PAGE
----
If you were to look at the fondant ingredient list, you might be perplexed as to how it could possibly taste bad. After all, it only has corn syrup, water, and sugar in it! Actually, fondant doesn’t taste all that bad. It tastes exactly like a very thick, sugary paste, which is what it is in essence! So how could you possibly eat fondant wrong if it tastes good and is completely edible?
The issue is that fondant might be one of the tastiest foods you’ve ever had! It tastes exactly like eating paste-form pure powdered sugar. So when it comes to fondant eating, a little goes a long way. A small bit of fondant can be the ideal accompaniment to a bite of delectable cake, but it quickly becomes overly sweet and completely ruins the flavor.
The type and sweetness of the cake it is used to decorate will also affect how much fondant you will want to eat. You may enjoy eating the thin layer of fondant icing if you are served a slice of cake that is not overly sweet, like a rich coffee cake.
But what about those tiny chocolate cupcakes with elaborate fondant decorations on top? Ignore it! After taking the first bite, you’ll be overcome with sweetness to the point where you can no longer bear to continue eating.
Of course, your individual taste and dietary needs will determine how much fondant icing you want to consume. Others will relish eating every last scrap of this sweet icing, while some will avoid it like the plague. Despite the fact that fondant is completely edible, there are a few situations in which you should avoid eating it.
Every 10 ounces of fondant contains almost 9 ounces of sugar, so it is incredibly sugary. Additionally, it’s very simple to consume more sugar than is advised each day because fondant is typically used to top sugar-heavy cakes.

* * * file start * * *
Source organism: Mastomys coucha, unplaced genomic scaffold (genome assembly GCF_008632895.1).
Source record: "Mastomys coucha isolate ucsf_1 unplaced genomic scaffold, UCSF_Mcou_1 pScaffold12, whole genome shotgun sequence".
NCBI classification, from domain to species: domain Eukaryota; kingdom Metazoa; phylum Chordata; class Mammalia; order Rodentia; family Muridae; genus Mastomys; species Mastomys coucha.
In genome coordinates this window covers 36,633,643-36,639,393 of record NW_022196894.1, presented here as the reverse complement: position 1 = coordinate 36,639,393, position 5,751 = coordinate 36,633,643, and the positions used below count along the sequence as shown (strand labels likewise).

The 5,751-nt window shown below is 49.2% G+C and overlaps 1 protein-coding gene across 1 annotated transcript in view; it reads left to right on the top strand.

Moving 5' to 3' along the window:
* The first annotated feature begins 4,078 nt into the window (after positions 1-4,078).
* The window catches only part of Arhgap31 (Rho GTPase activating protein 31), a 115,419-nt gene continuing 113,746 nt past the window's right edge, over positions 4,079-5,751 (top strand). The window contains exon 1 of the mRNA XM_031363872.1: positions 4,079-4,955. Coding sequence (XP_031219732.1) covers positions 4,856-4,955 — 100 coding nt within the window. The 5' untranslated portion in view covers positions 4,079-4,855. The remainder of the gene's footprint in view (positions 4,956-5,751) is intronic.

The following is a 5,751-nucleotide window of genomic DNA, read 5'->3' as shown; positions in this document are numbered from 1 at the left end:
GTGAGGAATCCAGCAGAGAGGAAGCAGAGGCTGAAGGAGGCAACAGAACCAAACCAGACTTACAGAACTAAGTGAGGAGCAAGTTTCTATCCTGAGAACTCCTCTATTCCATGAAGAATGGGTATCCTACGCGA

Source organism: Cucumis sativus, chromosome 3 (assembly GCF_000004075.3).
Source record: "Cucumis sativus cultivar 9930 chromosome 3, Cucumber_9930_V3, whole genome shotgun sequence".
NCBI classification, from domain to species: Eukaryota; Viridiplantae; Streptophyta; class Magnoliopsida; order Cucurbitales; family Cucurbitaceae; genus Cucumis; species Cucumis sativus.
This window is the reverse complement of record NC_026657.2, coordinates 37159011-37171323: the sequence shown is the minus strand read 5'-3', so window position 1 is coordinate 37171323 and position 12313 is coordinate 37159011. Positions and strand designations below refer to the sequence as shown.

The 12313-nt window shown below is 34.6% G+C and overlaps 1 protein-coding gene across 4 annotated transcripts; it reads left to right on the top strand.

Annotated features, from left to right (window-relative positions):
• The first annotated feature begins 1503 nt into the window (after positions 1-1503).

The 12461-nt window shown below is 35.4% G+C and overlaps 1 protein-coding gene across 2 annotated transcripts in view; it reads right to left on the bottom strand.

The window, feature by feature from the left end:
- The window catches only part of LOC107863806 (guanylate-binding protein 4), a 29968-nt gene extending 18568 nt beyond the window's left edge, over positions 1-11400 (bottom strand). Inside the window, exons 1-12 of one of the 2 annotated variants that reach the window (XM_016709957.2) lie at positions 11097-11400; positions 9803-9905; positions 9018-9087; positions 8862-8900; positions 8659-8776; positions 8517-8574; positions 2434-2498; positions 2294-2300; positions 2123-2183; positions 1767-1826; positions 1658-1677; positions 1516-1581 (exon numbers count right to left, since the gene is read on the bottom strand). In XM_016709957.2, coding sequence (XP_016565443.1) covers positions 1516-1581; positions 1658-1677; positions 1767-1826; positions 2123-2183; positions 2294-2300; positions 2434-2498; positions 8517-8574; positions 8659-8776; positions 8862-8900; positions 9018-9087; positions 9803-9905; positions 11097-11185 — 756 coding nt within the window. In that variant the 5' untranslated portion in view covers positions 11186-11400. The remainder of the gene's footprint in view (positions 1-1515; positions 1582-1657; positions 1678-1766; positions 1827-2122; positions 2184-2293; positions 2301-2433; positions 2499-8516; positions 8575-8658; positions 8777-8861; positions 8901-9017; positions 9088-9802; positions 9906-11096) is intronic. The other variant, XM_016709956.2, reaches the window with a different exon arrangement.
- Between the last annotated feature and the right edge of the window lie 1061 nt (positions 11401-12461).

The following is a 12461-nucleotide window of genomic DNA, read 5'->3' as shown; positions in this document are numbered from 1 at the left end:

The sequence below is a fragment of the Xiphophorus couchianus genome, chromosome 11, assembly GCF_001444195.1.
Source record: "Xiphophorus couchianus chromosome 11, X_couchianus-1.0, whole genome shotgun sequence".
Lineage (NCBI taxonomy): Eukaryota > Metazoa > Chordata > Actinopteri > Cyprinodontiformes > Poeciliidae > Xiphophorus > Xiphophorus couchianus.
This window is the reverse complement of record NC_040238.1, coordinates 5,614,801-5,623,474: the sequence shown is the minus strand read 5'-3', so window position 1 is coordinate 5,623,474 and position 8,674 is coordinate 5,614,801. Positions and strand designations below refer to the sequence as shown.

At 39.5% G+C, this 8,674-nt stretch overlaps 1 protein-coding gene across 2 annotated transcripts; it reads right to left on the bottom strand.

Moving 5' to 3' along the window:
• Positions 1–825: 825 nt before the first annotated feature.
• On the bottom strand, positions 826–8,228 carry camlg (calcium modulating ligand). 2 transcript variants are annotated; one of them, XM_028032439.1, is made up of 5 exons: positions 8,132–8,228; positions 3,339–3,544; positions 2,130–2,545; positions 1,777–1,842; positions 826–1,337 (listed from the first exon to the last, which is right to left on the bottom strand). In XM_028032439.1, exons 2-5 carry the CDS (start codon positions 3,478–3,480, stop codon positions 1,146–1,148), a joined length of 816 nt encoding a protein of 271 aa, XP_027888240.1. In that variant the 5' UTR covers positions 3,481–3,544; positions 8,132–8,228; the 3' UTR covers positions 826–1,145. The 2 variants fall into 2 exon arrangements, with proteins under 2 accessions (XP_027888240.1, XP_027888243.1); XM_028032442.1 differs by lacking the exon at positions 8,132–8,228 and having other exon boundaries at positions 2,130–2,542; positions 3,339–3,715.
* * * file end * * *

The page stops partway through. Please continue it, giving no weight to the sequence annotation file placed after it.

The presence of unnoticed additives in fondant is the other issue. Nowadays, food coloring is commonly used to produce the various colors of fondant icing that are typically used to cover cakes.
Despite the fact that these food colorings are meant for human consumption, many people try to avoid using too many artificial additives. Food dyes can cause allergies and have been linked to hyperactivity in children.
It is simple to verify that the food dyes you are using are as safe as possible if you are making fondant yourself. With pre-dyed, store-bought fondant, this can be trickier, but try to find one that doesn’t contain any artificial additives.
What Is The Texture Of Fondant Like?
Now we get down to the meat and potatoes of why people don’t eat fondant — the texture! Yes, fondant is extremely sweet, but the overall flavor is pleasant — similar to eating sugar. The texture of fondant, on the other hand, leaves a lot to be desired. Fondant has the texture of clay or good quality play-dough, which is the best way to describe it.
While this makes fondant ideal for rolling out and shaping into intricate shapes, it also means that eating fondant is similar to chewing soft gum. Many people avoid fondant because the texture is so unpleasant to them.
However, as with the sweet flavor, it is entirely subjective! So, if you enjoy the texture and flavor of fondant, enjoy it. But if fondant isn’t your thing, don’t worry, you’re not alone!
Does Fondant Taste Good?
The debate over whether fondant tastes good or bad is fairly contentious. Although the majority of people would concur that it doesn’t taste bad, the sickly sweetness can sometimes be too much. The good news is that fondant can be made to taste better with a few easy tips! Look for flavored fondant if you’re purchasing premade fondant from the store for a unique variation. The manufacturers of flavored fondant have a fun habit of matching the flavor to the color!
This implies that red fondant might be strawberry or raspberry-flavored, yellow fondant might be banana or lemon-flavored, and chocolate-brown fondant would probably have coffee or fudge flavors. And if you’re feeling particularly daring, you can even order flavored fondant that is made exactly to your taste and color preferences!
A few drops of flavored extract or essence make it incredibly easy to flavor homemade fondant. Additionally, you can use fruit powders and flavored sugars to completely change the flavor of your fondant.